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3D Printing Surface Explorations Gone Wild! Shark Attack!

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3D Printing Surface Explorations Gone Wild! Shark Attack!

Kari Lorenson

Artificial shark skin with rigid denticles attached to a flexible membrane. Photo credit: James Weaver.

Artificial shark skin with rigid denticles attached to a flexible membrane. Photo credit: James Weaver.

Turns out if you got close enough to touch a shark's skin and walk away, that wet and smooth looking surface has a complex engineering that scientists at Harvard University have replicated using...you guessed it, 3D printing. 

    George Lauder, Li Wen and James Weaver from Harvard University studied a sample of shark skin, used state-of-the-art scanning and 3D modeling programs to replicate the tooth-like surface of a shark skin called 'denticles'. For the past year these scientists have been testing materials and 3D printing technologies to figuring out printing the simulated shark skin so that the microscopic denticles (which are a hard material) could be fused to a softer flexible material that could simulate that exact qualities that have fascinated researchers about shark skin.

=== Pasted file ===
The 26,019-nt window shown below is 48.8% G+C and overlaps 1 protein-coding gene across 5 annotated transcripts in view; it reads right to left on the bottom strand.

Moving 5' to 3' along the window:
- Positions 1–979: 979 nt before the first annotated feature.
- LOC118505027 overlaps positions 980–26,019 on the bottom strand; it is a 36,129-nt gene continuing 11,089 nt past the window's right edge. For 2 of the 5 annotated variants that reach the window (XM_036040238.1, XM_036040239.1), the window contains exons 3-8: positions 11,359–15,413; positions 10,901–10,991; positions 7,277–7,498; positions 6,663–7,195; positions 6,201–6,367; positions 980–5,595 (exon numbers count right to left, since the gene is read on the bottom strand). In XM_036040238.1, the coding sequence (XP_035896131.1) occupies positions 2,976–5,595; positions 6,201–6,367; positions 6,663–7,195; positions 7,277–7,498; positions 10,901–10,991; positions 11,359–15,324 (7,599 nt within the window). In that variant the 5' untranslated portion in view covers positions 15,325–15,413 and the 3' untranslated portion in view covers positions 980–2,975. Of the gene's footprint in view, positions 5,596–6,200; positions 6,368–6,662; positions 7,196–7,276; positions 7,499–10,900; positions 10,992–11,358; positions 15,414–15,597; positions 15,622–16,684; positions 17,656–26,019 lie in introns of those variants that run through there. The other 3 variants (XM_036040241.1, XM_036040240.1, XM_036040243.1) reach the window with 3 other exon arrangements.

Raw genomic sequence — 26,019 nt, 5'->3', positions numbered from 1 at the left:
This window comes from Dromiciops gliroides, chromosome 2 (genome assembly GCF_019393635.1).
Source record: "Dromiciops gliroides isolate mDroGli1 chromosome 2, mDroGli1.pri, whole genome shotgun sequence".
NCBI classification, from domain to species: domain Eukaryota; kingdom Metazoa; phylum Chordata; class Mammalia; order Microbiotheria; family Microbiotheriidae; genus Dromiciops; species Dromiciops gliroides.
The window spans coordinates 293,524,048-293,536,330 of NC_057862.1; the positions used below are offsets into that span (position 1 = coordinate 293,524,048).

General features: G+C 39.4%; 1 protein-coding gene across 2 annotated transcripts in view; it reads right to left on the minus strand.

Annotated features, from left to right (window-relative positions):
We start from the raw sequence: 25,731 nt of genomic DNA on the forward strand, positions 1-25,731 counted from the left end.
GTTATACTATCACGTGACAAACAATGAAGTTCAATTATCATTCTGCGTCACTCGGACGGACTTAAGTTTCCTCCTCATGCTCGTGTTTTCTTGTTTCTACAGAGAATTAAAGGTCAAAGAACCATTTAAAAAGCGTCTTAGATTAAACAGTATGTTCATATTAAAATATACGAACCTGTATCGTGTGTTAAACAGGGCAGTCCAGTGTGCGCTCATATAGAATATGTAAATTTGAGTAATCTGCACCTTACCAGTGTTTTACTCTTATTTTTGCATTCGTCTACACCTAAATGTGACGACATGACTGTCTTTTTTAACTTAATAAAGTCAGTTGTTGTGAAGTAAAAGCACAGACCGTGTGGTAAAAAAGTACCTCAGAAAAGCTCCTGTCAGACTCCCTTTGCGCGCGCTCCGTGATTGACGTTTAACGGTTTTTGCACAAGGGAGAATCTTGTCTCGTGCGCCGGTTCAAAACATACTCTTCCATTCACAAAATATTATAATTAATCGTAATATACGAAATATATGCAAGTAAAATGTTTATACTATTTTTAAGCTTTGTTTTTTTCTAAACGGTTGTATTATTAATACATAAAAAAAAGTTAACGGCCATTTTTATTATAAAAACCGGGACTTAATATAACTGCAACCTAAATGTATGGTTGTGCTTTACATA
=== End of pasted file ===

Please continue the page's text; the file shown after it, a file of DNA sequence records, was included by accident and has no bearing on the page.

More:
The articles published in The Company of Biologists Journal of Experimental Biology represent the ongoing interest on the part of scientists, engineers and designers to learn and innovate based on biomimetic research and development. Lauder, Wen and Weaver were able to design a robotic flapping device covered with the 3D printed surface which consisted of thousands of the hard denticle-like forms all aligned in a linear- arrayed pattern. They used this robotic device to test swimming speeds and other simulated tests. It has long been suspected that the skin surface of a shark allows for greater energy efficiency and increased swimming speed among serving other functions.

    While it is clear that the high-grade 3D printing machinery needed to achieve this biomimetic skin is not readily on the market for the average user and will not be a downloaded digital file in the near future from GrabCad or other 3D printing platforms, one thing is clear, the imaginative potential not only in the future of materials but also of the potential biomimetic applications in surface design and in wearable technology is quite exciting. What will they 3D print next?

To learn more about Lauder, Wen and Weaver's research and newly published article, visit http://jeb.biologists.org/content/217/10/1656.abstract